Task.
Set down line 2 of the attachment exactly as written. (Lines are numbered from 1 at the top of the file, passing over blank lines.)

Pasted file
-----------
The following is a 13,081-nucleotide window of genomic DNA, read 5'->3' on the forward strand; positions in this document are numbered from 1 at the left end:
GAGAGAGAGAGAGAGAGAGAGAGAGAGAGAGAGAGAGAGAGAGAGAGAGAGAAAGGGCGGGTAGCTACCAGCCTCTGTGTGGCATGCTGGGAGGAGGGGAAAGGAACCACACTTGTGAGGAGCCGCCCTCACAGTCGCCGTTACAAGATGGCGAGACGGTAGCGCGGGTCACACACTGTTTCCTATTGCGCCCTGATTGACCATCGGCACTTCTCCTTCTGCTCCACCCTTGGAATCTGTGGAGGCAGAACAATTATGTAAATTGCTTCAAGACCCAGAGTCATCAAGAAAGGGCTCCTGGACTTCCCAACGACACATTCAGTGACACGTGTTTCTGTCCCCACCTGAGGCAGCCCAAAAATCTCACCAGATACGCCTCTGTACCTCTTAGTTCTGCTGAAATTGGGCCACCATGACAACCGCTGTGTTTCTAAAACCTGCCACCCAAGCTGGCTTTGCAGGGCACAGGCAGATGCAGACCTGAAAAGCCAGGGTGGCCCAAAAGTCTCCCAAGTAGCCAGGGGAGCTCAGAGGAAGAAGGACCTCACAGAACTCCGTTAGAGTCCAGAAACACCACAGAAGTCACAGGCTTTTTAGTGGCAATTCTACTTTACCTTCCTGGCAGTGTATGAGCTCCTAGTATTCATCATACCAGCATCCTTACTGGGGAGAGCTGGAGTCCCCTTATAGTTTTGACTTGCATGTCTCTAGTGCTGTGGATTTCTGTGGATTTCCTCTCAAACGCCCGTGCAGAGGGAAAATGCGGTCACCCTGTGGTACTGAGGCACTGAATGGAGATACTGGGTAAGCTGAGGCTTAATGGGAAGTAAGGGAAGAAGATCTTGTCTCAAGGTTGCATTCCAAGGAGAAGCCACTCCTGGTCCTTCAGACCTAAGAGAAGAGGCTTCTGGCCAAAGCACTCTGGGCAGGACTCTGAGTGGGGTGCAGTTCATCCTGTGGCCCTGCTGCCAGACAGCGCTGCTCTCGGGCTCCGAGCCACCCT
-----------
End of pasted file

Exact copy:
GAGAGAGAGAGAGAGAGAGAGAGAGAGAGAGAGAGAGAGAGAGAGAGAGAGAAAGGGCGGGTAGCTACCAGCCTCTGTGTGGCATGCTGGGAGGAGGGGAAAGGAACCACACTTGTGAGGAGCCGCCCTCACAGTCGCCGTTACAAGATGGCGAGACGGTAGCGCGGGTCACACACTGTTTCCTATTGCGCCCTGATTGACCATCGGCACTTCTCCTTCTGCTCCACCCTTGGAATCTGTGGAGGCAGAACAATTATGTAAATTGCTTCAAGACCCAGAGTCATCAAGAAAGGGCTCCTGGACTTCCCAACGACACATTCAGTGACACGTGTTTCTGTCCCCACCTGAGGCAGCCCAAAAATCTCACCAGATACGCCTCTGTACCTCTTAGTTCTGCTGAAATTGGGCCACCATGACAACCGCTGTGTTTCTAAAACCTGCCACCCAAGCTGGCTTTGCAGGGCACAGGCAGATGCAGACCTGAAAAGCCAGGGTGGCCCAAAAGTCTCCCAAGTAGCCAGGGGAGCTCAGAGGAAGAAGGACCTCACAGAACTCCGTTAGAGTCCAGAAACACCACAGAAGTCACAGGCTTTTTAGTGGCAATTCTACTTTACCTTCCTGGCAGTGTATGAGCTCCTAGTATTCATCATACCAGCATCCTTACTGGGGAGAGCTGGAGTCCCCTTATAGTTTTGACTTGCATGTCTCTAGTGCTGTGGATTTCTGTGGATTTCCTCTCAAACGCCCGTGCAGAGGGAAAATGCGGTCACCCTGTGGTACTGAGGCACTGAATGGAGATACTGGGTAAGCTGAGGCTTAATGGGAAGTAAGGGAAGAAGATCTTGTCTCAAGGTTGCATTCCAAGGAGAAGCCACTCCTGGTCCTTCAGACCTAAGAGAAGAGGCTTCTGGCCAAAGCACTCTGGGCAGGACTCTGAGTGGGGTGCAGTTCATCCTGTGGCCCTGCTGCCAGACAGCGCTGCTCTCGGGCTCCGAGCCACCCT